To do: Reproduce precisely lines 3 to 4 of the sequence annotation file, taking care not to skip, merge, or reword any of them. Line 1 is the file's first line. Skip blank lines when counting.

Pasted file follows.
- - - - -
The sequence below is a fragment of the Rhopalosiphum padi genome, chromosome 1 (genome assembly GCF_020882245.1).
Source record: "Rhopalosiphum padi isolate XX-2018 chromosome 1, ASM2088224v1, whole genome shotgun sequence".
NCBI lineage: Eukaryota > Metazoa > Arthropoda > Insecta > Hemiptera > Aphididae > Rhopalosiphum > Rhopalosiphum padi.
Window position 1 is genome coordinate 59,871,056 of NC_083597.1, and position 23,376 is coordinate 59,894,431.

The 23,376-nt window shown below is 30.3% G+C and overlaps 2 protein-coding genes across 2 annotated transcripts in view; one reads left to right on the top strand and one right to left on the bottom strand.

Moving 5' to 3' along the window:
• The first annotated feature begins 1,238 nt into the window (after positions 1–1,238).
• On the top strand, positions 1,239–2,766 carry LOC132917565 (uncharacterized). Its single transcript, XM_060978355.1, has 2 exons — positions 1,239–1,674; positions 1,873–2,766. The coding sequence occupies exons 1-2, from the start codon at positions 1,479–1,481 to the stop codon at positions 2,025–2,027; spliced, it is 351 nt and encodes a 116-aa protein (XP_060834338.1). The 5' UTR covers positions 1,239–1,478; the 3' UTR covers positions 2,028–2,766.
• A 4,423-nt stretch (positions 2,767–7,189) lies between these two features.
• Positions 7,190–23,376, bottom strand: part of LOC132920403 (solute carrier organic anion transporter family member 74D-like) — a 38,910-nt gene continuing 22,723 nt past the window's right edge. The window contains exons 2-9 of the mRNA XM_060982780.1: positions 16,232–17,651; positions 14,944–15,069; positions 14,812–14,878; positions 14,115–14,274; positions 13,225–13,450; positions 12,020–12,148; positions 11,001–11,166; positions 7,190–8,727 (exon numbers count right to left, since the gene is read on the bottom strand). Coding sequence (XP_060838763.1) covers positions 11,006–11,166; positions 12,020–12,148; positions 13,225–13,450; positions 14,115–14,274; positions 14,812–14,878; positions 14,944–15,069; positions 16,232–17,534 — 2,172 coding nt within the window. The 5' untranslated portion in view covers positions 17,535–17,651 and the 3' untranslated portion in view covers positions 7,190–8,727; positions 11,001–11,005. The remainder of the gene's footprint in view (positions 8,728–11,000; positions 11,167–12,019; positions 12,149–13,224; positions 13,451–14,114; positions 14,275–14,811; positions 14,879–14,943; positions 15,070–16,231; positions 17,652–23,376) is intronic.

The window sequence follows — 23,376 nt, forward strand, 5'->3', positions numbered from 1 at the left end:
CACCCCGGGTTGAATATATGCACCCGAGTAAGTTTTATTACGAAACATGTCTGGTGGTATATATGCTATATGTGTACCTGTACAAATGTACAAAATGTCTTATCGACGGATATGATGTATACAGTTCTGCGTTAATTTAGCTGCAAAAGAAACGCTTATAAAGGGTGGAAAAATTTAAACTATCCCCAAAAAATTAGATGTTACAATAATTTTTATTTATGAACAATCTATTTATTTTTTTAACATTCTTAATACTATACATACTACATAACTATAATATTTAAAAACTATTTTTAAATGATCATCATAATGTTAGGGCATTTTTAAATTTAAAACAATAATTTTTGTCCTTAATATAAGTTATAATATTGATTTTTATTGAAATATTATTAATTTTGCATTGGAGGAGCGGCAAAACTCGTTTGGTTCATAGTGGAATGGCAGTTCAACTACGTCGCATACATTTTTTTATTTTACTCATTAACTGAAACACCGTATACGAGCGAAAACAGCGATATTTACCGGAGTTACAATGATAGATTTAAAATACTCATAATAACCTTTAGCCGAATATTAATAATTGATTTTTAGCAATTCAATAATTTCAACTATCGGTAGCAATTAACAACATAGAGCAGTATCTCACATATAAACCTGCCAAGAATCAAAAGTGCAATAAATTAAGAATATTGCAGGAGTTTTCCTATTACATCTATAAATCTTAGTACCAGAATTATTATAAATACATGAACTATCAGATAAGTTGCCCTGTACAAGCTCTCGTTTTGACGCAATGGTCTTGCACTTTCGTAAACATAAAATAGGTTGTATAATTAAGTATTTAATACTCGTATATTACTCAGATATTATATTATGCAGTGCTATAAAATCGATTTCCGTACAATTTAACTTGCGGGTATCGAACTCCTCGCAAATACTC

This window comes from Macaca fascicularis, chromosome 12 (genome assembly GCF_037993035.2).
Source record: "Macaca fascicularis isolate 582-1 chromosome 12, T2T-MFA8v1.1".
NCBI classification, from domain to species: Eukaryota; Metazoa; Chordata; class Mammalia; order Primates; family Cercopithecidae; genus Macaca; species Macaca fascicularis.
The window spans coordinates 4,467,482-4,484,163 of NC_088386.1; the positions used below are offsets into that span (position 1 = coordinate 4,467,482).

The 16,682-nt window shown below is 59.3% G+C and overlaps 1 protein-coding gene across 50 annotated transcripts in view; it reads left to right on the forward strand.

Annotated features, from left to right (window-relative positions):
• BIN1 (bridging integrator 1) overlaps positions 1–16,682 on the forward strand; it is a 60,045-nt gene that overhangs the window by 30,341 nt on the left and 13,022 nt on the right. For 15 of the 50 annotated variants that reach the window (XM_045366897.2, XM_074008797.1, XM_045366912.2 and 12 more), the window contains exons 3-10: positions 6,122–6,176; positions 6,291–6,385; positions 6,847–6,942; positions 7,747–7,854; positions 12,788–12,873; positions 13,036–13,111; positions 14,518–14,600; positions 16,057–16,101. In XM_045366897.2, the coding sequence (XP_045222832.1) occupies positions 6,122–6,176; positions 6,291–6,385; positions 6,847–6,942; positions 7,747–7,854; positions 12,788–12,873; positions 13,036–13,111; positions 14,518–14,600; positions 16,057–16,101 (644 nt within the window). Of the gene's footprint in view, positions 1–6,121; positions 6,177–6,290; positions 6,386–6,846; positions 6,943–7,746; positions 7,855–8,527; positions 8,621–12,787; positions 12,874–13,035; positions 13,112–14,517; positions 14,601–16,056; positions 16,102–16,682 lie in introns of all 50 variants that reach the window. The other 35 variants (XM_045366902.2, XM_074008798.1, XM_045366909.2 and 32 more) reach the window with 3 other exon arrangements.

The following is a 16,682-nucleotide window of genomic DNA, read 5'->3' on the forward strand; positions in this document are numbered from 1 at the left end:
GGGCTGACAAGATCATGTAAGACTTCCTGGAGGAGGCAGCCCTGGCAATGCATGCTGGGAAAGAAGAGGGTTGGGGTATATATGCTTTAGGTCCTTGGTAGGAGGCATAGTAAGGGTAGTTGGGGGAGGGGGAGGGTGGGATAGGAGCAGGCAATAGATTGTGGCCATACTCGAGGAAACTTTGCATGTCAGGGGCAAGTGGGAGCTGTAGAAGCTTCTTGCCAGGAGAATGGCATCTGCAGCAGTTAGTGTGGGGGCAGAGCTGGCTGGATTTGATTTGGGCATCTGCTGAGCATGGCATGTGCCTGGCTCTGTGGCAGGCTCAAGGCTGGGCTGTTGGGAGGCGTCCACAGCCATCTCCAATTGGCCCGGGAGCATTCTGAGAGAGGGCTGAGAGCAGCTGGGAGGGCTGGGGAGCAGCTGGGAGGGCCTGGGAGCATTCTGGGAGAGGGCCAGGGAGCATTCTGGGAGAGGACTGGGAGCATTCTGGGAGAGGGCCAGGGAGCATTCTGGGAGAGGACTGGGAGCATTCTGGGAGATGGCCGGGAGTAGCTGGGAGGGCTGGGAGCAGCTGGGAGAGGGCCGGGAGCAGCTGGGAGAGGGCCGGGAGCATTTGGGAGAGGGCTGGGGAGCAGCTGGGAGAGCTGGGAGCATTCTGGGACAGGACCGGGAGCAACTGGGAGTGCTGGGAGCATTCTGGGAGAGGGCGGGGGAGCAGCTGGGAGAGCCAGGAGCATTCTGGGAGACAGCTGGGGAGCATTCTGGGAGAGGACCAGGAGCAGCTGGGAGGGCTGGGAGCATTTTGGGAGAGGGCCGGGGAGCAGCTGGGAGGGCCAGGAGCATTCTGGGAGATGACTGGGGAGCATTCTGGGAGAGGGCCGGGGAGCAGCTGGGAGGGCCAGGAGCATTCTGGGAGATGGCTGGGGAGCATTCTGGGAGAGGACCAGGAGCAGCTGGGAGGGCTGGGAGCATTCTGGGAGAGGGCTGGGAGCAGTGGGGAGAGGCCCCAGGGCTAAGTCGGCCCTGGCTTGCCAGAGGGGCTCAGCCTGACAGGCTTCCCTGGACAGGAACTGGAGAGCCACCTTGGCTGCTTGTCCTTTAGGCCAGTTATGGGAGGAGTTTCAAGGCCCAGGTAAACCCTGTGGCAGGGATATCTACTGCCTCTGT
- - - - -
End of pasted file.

NCBI lineage: Eukaryota > Metazoa > Arthropoda > Insecta > Hemiptera > Aphididae > Rhopalosiphum > Rhopalosiphum padi.
Window position 1 is genome coordinate 59,871,056 of NC_083597.1, and position 23,376 is coordinate 59,894,431.